Marching in protest has become the activity du jour in America. The latest planned protest is “March for Our Lives,” scheduled for March 24 in Washington, D.C. and at high schools across the nation. Ostensibly, it is organized by the students who survived the mass shooting in Florida. But this myth has been busted pretty thoroughly, by Buzzfeed, of all outlets. It should not have taken that crack team of journalists to figure out that high school students couldn’t possibly make this happen without the “guidance” of some very powerful people. But common sense, unfortunately, isn’t the order of the day.
An organization funded by Michael Bloomberg, Everytown for Gun Safety, is the main organization behind the effort. Joining forces are people like Oprah Winfrey, George Clooney, and Steven Spielberg, who donated large amounts of money. The basics of the event were likely orchestrated before the shooting even happened. The claims that this is not about politics but about student safety are preposterous because the objective is to expand gun laws, which are already quite strict.
As much as the particulars of this event are important, my objective is more to explore a cultural problem in America. Some students have gladly stepped into the public arena, reciting clichés and canards alongside the proclamation they will “not be silenced anymore.” As if! The overabundance of primitive emotionalism is astounding and the media can’t get enough of it because at the core of it all is hatred for Donald Trump.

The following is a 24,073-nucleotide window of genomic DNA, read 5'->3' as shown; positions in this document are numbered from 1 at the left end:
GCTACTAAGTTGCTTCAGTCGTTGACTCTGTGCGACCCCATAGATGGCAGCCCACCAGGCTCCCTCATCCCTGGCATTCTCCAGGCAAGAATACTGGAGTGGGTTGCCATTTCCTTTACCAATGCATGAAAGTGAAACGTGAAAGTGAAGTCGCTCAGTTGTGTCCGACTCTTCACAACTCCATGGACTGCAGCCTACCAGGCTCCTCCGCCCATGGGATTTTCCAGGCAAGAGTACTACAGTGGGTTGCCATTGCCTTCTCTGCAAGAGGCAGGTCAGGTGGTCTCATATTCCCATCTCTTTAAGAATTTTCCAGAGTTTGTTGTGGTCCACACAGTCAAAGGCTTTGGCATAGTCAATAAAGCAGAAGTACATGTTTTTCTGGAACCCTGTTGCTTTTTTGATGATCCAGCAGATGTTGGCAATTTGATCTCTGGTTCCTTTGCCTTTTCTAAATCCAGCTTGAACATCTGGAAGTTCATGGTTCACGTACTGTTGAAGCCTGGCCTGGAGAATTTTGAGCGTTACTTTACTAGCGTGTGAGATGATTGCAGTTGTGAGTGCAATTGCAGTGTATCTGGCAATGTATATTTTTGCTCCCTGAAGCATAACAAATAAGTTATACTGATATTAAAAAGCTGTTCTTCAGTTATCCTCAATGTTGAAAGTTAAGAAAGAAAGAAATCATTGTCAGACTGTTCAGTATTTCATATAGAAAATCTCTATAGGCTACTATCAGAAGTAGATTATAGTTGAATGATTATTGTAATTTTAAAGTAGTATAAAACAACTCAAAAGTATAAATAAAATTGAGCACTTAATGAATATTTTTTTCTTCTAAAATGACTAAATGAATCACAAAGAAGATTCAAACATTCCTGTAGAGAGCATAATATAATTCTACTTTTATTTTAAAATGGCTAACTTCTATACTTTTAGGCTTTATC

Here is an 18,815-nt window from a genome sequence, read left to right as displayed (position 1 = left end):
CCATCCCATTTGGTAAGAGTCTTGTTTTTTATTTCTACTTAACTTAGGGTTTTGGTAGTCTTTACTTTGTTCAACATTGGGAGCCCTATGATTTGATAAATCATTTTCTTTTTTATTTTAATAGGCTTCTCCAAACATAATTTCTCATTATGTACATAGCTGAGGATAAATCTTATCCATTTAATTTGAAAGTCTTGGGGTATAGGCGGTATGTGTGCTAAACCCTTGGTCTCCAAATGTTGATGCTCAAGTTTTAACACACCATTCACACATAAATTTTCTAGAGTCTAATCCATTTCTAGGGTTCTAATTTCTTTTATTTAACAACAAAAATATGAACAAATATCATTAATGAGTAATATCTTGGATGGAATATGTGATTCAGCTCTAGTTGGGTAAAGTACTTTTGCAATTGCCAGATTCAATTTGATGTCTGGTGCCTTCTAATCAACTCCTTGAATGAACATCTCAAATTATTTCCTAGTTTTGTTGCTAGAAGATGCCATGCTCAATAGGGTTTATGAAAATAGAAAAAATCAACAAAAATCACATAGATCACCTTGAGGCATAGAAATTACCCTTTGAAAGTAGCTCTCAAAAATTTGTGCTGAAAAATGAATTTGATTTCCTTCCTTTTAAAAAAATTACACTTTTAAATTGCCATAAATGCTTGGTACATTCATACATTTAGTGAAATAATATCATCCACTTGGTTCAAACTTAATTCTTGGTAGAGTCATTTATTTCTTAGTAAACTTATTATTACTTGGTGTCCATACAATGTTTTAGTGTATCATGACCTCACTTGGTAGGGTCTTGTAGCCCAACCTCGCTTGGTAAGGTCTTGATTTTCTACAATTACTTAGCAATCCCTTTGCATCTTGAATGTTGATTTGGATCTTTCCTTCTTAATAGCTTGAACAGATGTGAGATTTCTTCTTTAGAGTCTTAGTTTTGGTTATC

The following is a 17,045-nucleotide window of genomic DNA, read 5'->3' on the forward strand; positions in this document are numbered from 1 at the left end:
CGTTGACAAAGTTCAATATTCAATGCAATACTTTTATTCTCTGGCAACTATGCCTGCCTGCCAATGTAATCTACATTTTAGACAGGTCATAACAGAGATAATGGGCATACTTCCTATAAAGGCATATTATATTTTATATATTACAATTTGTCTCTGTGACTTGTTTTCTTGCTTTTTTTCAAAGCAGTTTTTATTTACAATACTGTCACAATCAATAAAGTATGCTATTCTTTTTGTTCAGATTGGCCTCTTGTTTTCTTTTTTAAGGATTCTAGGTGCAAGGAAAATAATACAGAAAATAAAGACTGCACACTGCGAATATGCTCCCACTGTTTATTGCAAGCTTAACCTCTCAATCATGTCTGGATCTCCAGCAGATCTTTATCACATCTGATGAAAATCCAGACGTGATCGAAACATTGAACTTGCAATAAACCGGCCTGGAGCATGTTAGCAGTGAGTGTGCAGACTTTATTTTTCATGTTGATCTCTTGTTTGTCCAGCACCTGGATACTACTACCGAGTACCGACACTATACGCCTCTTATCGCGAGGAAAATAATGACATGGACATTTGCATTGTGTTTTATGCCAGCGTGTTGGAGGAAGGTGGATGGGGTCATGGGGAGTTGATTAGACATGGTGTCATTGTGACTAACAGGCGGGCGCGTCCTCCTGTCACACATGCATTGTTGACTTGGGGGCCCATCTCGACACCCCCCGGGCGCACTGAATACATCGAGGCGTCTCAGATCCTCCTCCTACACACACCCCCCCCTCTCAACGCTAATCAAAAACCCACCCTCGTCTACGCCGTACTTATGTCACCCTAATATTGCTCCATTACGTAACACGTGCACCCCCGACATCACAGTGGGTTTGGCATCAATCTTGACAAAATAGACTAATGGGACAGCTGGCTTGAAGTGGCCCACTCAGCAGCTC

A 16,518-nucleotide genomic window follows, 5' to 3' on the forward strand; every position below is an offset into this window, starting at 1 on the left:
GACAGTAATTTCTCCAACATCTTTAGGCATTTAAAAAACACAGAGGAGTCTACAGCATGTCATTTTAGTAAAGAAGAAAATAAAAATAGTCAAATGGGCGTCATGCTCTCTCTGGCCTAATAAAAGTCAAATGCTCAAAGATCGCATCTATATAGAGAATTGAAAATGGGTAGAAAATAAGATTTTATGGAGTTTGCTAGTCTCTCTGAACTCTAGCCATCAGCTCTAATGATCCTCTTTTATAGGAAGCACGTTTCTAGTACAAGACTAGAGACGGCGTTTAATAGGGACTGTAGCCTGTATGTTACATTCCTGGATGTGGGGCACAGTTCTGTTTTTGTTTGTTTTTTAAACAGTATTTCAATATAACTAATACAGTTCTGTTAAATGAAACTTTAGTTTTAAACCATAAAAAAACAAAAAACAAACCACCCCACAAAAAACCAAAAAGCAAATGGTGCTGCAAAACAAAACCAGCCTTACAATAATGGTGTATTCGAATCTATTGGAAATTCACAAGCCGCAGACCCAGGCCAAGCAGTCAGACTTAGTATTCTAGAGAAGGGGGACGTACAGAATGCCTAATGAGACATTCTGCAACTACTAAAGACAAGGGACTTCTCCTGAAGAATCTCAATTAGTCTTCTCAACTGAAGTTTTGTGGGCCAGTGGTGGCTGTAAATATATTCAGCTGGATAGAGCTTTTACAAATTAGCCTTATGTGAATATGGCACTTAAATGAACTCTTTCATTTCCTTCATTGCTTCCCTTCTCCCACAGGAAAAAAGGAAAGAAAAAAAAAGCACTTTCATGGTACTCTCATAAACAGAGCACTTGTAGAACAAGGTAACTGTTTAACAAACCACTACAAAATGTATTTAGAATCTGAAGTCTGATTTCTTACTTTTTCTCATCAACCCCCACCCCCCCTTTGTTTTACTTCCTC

American youth are confused. In this instance, they are being used by the Leftist machine to create a public narrative meant to evoke sympathy in the pursuit of policy changes. If you disagree—or worse yet, if you ignore these poor children (who, in case you forgot, are our future!)—then you are a cold-hearted person who lacks compassion or sympathy with the victims of an atrocity.
Miseducation in America
At the center of this emotionalism is the American educational system. “Public education” today is not so much education in the requirements of citizenship in a self-governing republic as it is a series of collectivist events designed to indoctrinate and arm the students with a leftist ideology. I have always been amazed at the coercion that takes place in schools—not from peer pressure so much, but from the teachers.
In my native country of Bosnia (the former Yugoslavia), I was educated under the socialist system. Yet I find the collectivism in American schools to be much more potent and toxic than anything I experienced there. To be sure, our teachers were distant and cold, and they had no problem calling a student an idiot or a moron. An individual student’s unique talents were not cause for celebration. Teachers didn’t care if a student had a special set of gifts. In America, educators seem to go out of their way to note the various gifts of students (real or imagined), but the goal of such recognition is still collectivism. When everyone is special, no one really is. Here we have collectivism masquerading as emotionalism, and this was not something I had known until I came here. In Bosnia, at least, the oppression could be taken pure. Here it comes with “the base alloy of hypocrisy.”
A Marxist Mentality
How is it possible that socialism thrives in American schools? The reason, I think, is that the Marxism that is so pervasive here is not systematic but cultural and existential. It is a strange contradiction to have words “American” and “Marxism” linked together, but this is the reality we are living in today.